Helping your Children Cope with Your Divorce

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The transition has started.

Perhaps you’re separated. This happens in phases and you’re asking yourself questions like “Is this the end of a normal family life?”

Remember: your children have the same questions.

You are creating the new normal for them. Try not to change too much of their routine the first year. It will be hard enough for them to go back and forth between two households (and hopefully they are doing this! Children need both their mother and father).

Try to ease the burden by packing fun things to do at mom or dad’s house. Heck, go to the dollar store and buy toys and games then you have something fun to talk about then they come back to you: “Did you have fun coloring at dad’s house?” or “What’s mom able to help you with that crossword puzzle?”

This helps to alleviate some anxiety that a parent may be angry about the time they spend with the other. Children need both parents in their lives.

Brown Law, P.L.
407-344-3400 | www.brownlawpl.com

 

Divorce, children and the importance of asking questions

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You know how when you are going through a divorce, you can’t help asking yourself questions like “Could I have done something differently?” or “What will everyone think?” or “How will my life change in the future?”

Well, your children have the same questions and how they answer those questions for themselves may not be logical or based in any reality. Of course, the emotional distress of a divorce may cause the same lack of logic in you.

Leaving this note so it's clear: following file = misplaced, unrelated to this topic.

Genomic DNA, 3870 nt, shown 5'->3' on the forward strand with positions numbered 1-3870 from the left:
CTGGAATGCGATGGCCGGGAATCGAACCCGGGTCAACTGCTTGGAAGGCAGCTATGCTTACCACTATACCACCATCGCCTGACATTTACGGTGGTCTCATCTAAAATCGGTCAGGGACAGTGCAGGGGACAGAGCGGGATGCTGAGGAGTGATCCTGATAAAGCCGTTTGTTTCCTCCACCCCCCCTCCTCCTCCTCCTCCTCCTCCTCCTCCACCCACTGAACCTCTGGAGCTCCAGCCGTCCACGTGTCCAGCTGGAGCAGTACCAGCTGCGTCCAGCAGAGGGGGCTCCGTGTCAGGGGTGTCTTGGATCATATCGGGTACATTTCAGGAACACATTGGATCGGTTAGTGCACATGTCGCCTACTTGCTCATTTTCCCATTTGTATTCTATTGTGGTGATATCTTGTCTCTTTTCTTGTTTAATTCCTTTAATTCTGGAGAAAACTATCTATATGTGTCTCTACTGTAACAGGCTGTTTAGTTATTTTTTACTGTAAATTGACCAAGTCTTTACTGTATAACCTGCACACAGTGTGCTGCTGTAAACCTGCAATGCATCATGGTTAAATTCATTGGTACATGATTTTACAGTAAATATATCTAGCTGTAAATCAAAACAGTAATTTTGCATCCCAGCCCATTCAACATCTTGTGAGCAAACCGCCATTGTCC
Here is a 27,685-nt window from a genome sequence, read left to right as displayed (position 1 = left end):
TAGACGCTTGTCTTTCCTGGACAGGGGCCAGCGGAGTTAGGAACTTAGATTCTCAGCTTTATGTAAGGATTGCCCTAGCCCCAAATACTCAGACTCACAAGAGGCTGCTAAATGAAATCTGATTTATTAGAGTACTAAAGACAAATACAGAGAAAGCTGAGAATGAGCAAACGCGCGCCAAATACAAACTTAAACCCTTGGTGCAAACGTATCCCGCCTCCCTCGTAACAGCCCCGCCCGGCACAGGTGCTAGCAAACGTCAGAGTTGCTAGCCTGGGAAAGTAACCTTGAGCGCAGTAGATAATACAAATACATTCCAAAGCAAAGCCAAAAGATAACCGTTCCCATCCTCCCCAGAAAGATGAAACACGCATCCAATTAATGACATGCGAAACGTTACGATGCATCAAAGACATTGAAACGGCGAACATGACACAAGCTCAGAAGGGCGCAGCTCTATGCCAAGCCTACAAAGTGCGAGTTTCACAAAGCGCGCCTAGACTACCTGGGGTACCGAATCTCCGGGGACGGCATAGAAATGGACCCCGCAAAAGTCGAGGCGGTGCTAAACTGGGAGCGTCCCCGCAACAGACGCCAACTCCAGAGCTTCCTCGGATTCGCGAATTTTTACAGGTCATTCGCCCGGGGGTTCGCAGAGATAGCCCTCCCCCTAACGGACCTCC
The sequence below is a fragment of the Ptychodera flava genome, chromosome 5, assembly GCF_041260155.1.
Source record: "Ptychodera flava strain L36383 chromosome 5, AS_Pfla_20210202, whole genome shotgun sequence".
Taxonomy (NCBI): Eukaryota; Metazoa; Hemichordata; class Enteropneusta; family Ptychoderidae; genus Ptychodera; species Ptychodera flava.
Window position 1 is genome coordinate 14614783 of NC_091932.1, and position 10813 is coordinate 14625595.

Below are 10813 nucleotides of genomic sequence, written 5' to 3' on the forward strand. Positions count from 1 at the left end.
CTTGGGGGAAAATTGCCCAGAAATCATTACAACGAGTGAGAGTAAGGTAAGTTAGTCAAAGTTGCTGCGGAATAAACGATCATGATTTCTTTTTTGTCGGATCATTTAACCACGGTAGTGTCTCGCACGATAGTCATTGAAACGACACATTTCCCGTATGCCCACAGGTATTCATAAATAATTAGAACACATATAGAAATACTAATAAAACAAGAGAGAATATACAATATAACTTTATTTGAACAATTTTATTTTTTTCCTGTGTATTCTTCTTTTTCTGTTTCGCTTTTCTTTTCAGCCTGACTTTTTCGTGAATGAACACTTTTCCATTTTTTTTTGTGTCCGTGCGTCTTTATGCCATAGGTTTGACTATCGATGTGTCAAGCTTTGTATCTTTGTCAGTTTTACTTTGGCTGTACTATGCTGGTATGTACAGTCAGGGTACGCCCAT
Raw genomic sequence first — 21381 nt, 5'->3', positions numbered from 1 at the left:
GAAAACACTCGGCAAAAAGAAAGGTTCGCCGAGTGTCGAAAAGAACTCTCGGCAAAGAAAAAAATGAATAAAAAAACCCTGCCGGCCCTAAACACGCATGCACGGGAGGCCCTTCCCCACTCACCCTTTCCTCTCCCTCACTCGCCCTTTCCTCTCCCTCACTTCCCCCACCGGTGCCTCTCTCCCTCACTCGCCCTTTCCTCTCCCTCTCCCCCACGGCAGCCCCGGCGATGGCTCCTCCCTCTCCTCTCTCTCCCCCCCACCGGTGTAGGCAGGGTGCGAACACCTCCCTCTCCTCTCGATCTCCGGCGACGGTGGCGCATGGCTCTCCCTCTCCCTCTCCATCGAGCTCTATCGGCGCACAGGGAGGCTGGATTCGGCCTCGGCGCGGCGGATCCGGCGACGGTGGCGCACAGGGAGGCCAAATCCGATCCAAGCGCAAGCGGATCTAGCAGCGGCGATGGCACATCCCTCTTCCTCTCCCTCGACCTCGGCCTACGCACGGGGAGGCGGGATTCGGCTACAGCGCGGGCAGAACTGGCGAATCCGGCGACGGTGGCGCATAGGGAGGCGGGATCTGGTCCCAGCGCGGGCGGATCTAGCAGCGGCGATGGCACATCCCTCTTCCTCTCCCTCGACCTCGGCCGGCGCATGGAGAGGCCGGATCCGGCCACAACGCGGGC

So whatever questions you are asking yourself, ask your children the same questions but in a different manner. This will get a dialogue going with them to allay their fears. For example: “Are you worried about what your friends are thinking since daddy and mommy are not living in the same house?”

Brown Law, P.L.
407-344-3400 | www.brownlawpl.com

Talking to Children about Divorce

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Obviously, there are different ways to talk to children about divorce and the approach will change depending on their developmental level.

But at all ages you should do everything you can to keep the message simple and understandable. Say things to reassure them, like “Mommy and Daddy will be happier and argue a lot less in two different homes” and “you will not have to move but you will have two houses where you will be loved.” Address things like: their safety is important to both of you and how important they are to both of you.

Divorce is hard enough as it is, see to it that your child’s life is not interrupted. Don’t let them have to change schools or interrupt daily routines.

If you are going through a divorce find out how Brown Law, P.L. can help. Information about our approach to divorce and family law  is available at our website.

Brown Law, P.L.
407-344-3400 | www.brownlawpl.com

7 Small Things That Can Make Divorce A Little Less Stressful

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The stress of a divorce can be overwhelming, in this article Huffington Post recommends seven steps that might be able to help.

“Nothing prepares you for the emotional and financial drain of divorce. No matter how amicable you and your ex are determined to be, there are bound to be headaches and heartache during and after the divorce process, especially if you share kids.

That doesn’t mean there aren’t small steps you can take to make divorce and co-parenting a little less stressful. To that end, we recently asked HuffPost Divorce readers and bloggers to share how they solved some of the weightiest problems they faced during or after divorce. From communicating with exes solely through email (at least initially), to taking their kids to play therapy, read what’s working in their divorces below.”

Going through a divorce in central Florida? Find out more about our approach to divorce at our website.

Brown Law, P.L.
407-344-3400 | www.brownlawpl.com